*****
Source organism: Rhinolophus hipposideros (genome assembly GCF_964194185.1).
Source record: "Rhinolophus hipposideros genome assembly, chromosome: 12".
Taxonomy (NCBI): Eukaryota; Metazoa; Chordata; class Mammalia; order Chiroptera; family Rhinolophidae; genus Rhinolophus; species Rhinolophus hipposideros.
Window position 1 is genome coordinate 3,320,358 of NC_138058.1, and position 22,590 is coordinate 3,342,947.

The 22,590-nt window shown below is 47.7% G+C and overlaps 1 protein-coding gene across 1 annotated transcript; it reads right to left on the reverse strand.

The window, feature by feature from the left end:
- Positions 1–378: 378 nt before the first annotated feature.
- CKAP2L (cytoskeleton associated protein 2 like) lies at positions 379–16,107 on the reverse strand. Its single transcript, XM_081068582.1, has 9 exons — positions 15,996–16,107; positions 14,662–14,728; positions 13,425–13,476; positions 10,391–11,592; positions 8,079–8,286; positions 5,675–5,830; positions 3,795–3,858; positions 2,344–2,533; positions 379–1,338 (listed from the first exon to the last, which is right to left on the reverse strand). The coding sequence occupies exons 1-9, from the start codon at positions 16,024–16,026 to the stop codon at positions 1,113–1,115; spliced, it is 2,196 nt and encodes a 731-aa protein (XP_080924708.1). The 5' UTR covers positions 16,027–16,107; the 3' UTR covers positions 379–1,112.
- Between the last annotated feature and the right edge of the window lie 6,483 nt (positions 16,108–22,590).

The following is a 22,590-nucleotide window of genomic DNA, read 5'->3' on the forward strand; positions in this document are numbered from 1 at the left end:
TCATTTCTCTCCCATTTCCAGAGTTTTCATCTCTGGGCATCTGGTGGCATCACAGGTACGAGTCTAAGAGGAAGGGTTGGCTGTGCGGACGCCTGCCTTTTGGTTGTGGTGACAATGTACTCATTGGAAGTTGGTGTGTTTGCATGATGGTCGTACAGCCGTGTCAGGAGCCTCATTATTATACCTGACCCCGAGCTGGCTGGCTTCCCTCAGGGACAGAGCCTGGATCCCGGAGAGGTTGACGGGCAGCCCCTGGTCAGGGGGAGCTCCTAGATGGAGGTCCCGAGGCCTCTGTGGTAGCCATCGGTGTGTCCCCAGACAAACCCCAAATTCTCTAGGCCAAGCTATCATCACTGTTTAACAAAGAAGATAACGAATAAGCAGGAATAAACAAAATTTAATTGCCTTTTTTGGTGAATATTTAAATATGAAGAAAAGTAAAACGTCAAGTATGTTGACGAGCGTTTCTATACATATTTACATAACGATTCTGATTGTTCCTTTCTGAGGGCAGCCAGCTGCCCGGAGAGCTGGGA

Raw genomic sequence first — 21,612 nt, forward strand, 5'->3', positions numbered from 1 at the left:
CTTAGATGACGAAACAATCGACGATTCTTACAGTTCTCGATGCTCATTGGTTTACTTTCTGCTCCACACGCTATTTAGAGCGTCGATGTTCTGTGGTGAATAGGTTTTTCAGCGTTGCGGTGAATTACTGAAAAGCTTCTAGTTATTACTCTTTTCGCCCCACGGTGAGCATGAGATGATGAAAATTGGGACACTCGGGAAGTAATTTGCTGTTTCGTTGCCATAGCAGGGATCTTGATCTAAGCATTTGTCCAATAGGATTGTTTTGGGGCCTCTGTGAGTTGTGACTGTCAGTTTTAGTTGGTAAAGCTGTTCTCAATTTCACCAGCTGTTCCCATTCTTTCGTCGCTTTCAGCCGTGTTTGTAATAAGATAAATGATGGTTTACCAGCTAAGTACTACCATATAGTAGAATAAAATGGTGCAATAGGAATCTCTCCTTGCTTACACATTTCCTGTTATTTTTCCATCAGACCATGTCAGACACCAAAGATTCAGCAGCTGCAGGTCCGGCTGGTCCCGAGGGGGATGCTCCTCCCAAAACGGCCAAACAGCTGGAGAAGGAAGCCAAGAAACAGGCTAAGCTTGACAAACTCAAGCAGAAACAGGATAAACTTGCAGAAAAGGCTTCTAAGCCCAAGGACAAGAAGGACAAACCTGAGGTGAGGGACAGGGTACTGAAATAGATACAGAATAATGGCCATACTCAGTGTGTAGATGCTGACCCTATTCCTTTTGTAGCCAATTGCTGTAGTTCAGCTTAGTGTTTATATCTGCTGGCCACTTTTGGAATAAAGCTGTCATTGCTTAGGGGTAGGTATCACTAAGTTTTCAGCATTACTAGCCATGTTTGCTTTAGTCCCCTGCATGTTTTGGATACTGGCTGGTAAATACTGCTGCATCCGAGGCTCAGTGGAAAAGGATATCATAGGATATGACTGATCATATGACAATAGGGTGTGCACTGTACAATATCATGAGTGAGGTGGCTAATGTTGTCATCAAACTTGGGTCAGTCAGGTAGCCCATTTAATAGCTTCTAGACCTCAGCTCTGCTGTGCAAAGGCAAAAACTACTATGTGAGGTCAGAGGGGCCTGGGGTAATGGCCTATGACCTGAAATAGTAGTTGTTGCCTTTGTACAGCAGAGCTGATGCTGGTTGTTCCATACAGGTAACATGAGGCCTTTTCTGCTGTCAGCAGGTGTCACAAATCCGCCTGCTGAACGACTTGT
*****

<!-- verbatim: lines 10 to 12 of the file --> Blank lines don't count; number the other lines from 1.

The following is a 22,590-nucleotide window of genomic DNA, read 5'->3' on the forward strand; positions in this document are numbered from 1 at the left end:
TCATTTCTCTCCCATTTCCAGAGTTTTCATCTCTGGGCATCTGGTGGCATCACAGGTACGAGTCTAAGAGGAAGGGTTGGCTGTGCGGACGCCTGCCTTTTGGTTGTGGTGACAATGTACTCATTGGAAGTTGGTGTGTTTGCATGATGGTCGTACAGCCGTGTCAGGAGCCTCATTATTATACCTGACCCCGAGCTGGCTGGCTTCCCTCAGGGACAGAGCCTGGATCCCGGAGAGGTTGACGGGCAGCCCCTGGTCAGGGGGAGCTCCTAGATGGAGGTCCCGAGGCCTCTGTGGTAGCCATCGGTGTGTCCCCAGACAAACCCCAAATTCTCTAGGCCAAGCTATCATCACTGTTTAACAAAGAAGATAACGAATAAGCAGGAATAAACAAAATTTAATTGCCTTTTTTGGTGAATATTTAAATATGAAGAAAAGTAAAACGTCAAGTATGTTGACGAGCGTTTCTATACATATTTACATAACGATTCTGATTGTTCCTTTCTGAGGGCAGCCAGCTGCCCGGAGAGCTGGGA

Raw genomic sequence first — 21,612 nt, forward strand, 5'->3', positions numbered from 1 at the left: